It is expected that a baby will adopt a head-down position in the mother's pelvis by the 36th week of pregnancy. If however, the baby presents a body part other than the head to the pelvic outlet, it is said to be in a breech position.
The Orthodox Approach
Most obstetricians recommend that breech babies be delivered by Caesarean section. But, like any major surgery, there are risks involved with this method of delivery. Risks include a reaction to anaesthesia, respiratory complications, premature birth, postoperative infection, wound healing problems, and injury to the mother's internal organs or the baby.
External Cephalic Version (ECV) may be used to turn a baby, but this procedure cannot be carried out before the 36th to 37th week of pregnancy. It also carries a risk of complications such as detachment of the placenta, premature rupture of the membranes, knotting of the umbilical cord, uterine bleeding, and reduction of the foetal heartbeat, all of which will result in an urgent Caesarean section.
The IMI Approach
With all these potential problems it is little wonder why many women prefer vaginal births. Vaginal births are more natural and the recovery time is much faster. A woman who delivers vaginally can be discharged on the second or third day but a woman who delivers by Caesarean may need to stay in hospital for up to 14 days.
At IMI, our primary objective is to give women the opportunity to deliver their babies as naturally as possible and to avoid Caesarean births unless absolutely necessary. Osteopathy, acupuncture, and moxibustion are safe and natural ways to turn a breech baby. According to the World Health Organization, acupuncture has been proven through controlled trials to be an effective treatment for turning a breech baby.
Osteopathy is one approach that can help in turning a breech baby. Many important components of the mother's body, such as her posture and the tensions in her spine, the surrounding muscles, and uterine ligaments need to be in balance in order for the uterus to properly align and relax, thus allowing the baby to move around as it would like and to settle into a comfortable and optimal position for pregnancy, engagement, and labour.
A uterus that is tight or held in a slightly awkward position due to the ligaments, muscles, or pelvic and spinal mechanics can interfere with the positioning of the baby and may lead to malpresentations. An osteopath will treat this condition by releasing tensions surrounding the uterus, the ligaments, and soft tissues in the area, as well as tensions/restrictions through the pelvis, low back, hips, and pelvic floor. Releasing these tensions is thought to give more space and freedom to the uterus and baby, allowing it to turn more easily.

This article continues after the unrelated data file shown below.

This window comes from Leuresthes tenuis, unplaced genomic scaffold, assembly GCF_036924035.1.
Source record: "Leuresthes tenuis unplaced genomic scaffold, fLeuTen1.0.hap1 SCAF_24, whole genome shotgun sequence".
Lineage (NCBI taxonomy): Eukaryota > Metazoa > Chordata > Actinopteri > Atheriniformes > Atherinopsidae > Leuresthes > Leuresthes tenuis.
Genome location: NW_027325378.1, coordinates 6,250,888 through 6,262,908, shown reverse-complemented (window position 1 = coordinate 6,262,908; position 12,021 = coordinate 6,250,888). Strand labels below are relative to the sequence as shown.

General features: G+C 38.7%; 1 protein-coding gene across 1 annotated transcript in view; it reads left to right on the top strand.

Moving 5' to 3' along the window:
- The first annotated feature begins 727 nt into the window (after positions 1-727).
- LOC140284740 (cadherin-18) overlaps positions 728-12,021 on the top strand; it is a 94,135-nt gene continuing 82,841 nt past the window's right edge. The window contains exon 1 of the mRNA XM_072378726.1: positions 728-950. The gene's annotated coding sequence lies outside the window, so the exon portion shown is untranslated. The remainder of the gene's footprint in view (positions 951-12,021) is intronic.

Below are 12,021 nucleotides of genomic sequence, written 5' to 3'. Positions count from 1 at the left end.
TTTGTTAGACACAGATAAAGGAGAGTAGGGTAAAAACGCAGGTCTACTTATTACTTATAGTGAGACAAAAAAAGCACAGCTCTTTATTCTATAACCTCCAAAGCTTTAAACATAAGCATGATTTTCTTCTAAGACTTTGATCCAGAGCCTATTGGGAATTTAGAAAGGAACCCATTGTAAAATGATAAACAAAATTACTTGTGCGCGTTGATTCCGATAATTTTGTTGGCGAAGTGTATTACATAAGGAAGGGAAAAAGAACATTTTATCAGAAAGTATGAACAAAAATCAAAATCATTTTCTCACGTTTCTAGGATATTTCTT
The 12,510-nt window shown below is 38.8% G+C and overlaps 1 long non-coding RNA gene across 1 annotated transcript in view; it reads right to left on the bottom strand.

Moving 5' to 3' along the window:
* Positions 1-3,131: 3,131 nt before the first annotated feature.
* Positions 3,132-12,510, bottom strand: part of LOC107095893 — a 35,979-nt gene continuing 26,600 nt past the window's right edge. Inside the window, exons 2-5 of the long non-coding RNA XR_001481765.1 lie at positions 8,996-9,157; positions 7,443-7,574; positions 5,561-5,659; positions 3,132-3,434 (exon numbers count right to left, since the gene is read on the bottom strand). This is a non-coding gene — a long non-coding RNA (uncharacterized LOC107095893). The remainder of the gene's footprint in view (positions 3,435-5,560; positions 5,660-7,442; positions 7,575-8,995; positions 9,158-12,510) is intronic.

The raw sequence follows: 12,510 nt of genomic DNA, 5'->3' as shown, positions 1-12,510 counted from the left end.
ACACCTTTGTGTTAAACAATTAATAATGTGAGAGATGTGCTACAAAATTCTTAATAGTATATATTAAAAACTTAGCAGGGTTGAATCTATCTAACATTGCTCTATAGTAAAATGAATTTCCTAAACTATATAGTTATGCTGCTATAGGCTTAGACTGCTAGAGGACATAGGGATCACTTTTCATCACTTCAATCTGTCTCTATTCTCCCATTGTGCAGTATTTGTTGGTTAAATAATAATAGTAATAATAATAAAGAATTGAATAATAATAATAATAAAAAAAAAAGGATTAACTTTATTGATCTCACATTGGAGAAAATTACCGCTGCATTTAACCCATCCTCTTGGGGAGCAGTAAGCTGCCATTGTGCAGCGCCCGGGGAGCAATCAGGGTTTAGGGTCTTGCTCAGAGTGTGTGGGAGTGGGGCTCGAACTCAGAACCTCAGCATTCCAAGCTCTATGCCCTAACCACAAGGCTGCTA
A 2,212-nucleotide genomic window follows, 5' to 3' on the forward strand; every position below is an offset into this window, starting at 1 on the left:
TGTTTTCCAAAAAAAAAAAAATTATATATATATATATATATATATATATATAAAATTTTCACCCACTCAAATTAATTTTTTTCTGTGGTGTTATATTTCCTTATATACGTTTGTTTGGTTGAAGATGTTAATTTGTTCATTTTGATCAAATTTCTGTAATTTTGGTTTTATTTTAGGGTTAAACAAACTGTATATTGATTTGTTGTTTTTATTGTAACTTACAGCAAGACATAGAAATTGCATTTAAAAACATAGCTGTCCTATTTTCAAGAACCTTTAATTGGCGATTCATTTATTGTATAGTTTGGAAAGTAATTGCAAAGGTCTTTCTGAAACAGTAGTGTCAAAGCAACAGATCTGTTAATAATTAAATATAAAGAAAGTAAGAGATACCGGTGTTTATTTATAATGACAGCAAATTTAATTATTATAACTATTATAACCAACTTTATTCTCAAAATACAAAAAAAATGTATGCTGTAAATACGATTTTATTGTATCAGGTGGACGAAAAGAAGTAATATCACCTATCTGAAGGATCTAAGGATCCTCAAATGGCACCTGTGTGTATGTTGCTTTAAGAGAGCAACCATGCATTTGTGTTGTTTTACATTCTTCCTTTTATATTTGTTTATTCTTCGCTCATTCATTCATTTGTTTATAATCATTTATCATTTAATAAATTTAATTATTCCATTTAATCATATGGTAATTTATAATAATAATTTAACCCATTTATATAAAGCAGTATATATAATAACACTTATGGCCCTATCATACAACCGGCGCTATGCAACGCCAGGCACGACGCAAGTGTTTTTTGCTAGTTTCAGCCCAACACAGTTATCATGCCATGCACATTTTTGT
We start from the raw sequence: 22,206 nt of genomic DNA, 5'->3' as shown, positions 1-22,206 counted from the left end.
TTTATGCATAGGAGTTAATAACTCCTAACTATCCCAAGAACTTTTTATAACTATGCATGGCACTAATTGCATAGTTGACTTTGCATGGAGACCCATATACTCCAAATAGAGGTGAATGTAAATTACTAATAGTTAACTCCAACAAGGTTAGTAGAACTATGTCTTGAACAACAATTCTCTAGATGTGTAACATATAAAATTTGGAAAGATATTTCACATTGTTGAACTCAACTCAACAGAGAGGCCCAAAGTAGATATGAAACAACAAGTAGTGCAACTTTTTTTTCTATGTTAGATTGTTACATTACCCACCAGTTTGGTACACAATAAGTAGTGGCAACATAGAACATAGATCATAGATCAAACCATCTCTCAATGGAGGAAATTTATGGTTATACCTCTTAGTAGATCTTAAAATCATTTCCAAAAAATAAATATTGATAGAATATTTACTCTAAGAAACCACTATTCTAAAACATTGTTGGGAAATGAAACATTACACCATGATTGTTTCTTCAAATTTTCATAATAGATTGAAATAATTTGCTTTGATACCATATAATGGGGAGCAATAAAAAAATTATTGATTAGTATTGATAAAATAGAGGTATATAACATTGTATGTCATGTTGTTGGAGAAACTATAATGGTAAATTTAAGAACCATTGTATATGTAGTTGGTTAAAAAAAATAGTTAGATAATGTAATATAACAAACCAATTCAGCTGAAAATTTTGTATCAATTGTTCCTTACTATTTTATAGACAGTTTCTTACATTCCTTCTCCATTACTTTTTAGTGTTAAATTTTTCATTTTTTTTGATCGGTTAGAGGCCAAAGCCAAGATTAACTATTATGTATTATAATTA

These techniques are gentle and the comfort of the mother and baby is always assured.
Acupuncture involves inserting very fine needles into specific areas on the body in order to help relax the muscles and tendons. This painless treatment enables the baby to turn more easily in utero.
Moxibustion is an ancient technique that uses gentle herbal heat on specific points of the body to increase vital energy and blood circulation. It can be used to treat of a wide range of conditions. For breech babies, this herbal heat is applied near a point on the mother's little toes to promote foetal activity. In one study moxibustion was shown to be more effective in turning breech babies than the control group (Cardini et al., 1998).
According to Traditional Chinese Medicine, a baby adopts a breech position if there is a deficiency of "active" or "yang" energy. Moxibustion promotes "yang" energy and provides momentum for the baby to turn into a more favourable position.
The optimum time to apply moxibustion is between 34 and 35 weeks, before the baby is too large. However, it can also be used later on in the pregnancy.
After completing a 10-day treatment cycle, an ultrasound is recommended to check the position of the baby.
1. Cardini, F. et al. (1998). Moxibustion for correction of breech presentation: a randomized controlled trial. Journal of the American Medical Association, 280(18):1580-1584.